Call me inspired by Goldeneye’s posts on comics here, but I’ve started to pay more attention to the comic industry, and I see that Marvel Comics has a big problem.
I was in my local comic shop today, of which I don’t frequent nearly as much as I used to. I don’t want to say I lost a love for comics, as I recently just plowed through the trade paperbacks of Chew and finished 4 of the end of the series in one night. I feel similarly about Revival and Terry Moore’s Motor Girl. However, it’s been at least three to four years since I stopped making weekly appointments to go to the comic shop on Wednesdays, eager to pick up new books. I mentioned in an earlier post that the way storytelling has gone, I don’t really want to pick up individual issues anymore. That’s certainly part of it, but I’m also consuming a lot less content than ever before.
Around the time I stopped regularly buying comics, I cut ties and dropped the last vestiges of my Marvel Comics reading. EPIC CROSSOVER EVENTS had been anything but epic for me for years, making it difficult to read individual comic storylines (this issue of Amazing Spider-Man takes place after Civil War #4 and continues in X-Factor #17!), and trying to one-up the last with a new “shocking” death or even “shockinger” resurrection. This was hard for me to do. I’d been reading Marvel Comics since I was 10. That all started with a subscription to Amazing Spider-Man that my aunt bought for me for Christmas. If I had to choose desert island top 5 all time favorite comic characters, they would be: 5. Spider-Girl 4. Fantastic Four (I count them as one unit). 3. Captain America 2. Black Cat (way better than Catwoman) 1. Spider-Man. Marvel meant a ton to me over the years, and if I added up all the money i’ve spent on their comics, I probably could buy myself a new car at the very least. So it pained me to let them go.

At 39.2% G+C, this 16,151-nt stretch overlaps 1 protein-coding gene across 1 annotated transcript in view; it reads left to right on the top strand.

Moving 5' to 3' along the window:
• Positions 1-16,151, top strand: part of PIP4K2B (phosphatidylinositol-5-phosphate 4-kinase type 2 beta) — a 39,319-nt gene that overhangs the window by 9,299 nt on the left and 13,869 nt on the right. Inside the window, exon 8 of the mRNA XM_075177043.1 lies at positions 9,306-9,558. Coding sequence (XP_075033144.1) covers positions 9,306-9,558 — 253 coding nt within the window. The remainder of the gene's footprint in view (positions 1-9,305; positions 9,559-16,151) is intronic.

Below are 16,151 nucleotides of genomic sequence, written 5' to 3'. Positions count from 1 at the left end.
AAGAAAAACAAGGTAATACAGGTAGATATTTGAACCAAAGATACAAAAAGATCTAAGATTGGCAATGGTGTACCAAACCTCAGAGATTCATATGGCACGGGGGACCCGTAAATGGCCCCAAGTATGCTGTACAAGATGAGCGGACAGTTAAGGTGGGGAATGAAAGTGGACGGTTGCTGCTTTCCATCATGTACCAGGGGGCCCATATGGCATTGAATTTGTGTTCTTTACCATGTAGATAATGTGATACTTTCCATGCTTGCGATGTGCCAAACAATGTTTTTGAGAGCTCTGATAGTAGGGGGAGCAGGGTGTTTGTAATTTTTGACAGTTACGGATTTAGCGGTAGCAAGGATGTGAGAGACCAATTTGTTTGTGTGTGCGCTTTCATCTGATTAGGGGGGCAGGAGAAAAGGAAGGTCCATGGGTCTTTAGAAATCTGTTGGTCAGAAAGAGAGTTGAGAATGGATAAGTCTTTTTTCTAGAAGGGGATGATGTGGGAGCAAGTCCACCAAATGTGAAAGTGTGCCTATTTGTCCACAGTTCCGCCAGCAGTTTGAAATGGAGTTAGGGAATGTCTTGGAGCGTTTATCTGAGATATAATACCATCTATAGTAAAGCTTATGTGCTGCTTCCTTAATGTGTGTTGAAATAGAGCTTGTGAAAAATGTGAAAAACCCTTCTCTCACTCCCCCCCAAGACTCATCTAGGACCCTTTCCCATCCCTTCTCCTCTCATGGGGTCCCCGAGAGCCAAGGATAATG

What I heard today was disconcerting to me, because I care about Marvel Comics, and more because of what their mistakes do to the comic industry as a whole. The local shop owner told me that Marvel used to comprise about 48% of their sales, and now they’re down to about 25%. Whoa. That’s a huge drop. And I know that doesn’t mean that people are jumping ship and buying equal amount of titles of other books. The comic book readers like me, are mostly quitting except for picking out a few titles here and there. It’s really sad. Marvel, apparently, has it the worst, as the shop owner mentioned that the distributor comes into the shop, asks how things are going, with a caveat of “other than marvel” and they laugh about the poor sales together.
Now this could be anecdotal for one shop, but it’s not. If you look ten years ago, Marvel led comic sales across the board, every time, hands down, and had for decades prior to that. What happened was laziness, complacency, an unwillingness to learn from business mistakes and a healthy dose of social justice sprinkled in on top of that to seal their coffin.
Marvel went wrong in a few big ways that they need to correct:
- Crossover events. I mentioned how they’re just not special anymore. They haven’t been special in a decade. You may get a boost in sales temporarily but it doesn’t do anything for the long term. I hate them. Most readers hate them. We tolerated them for awhile because it looked like Bendis and Co. were doing cool things with the universe, but it turned out there wasn’t much of a real plan there other than to make new crossover events. I pick up a book to read its story. If you want to do a team up whatever with Spidery and X-Men you can make that happen within the confines of the one story and without 50,000 loose tie ins that the writers shoe-horn in. It makes for lousy books every single time.
- Variant covers. I was informed that it was recently or is “Venom variant month” where everything has a Venom variant cover. Look, variants were cool a couple of times, when it was special. Once it started happening all the time, it killed collecting. There’s barely any collecting going on now, and that’s your fault, comic industry. Marvel is repeating these mistakes by killing the specialness of such things even more.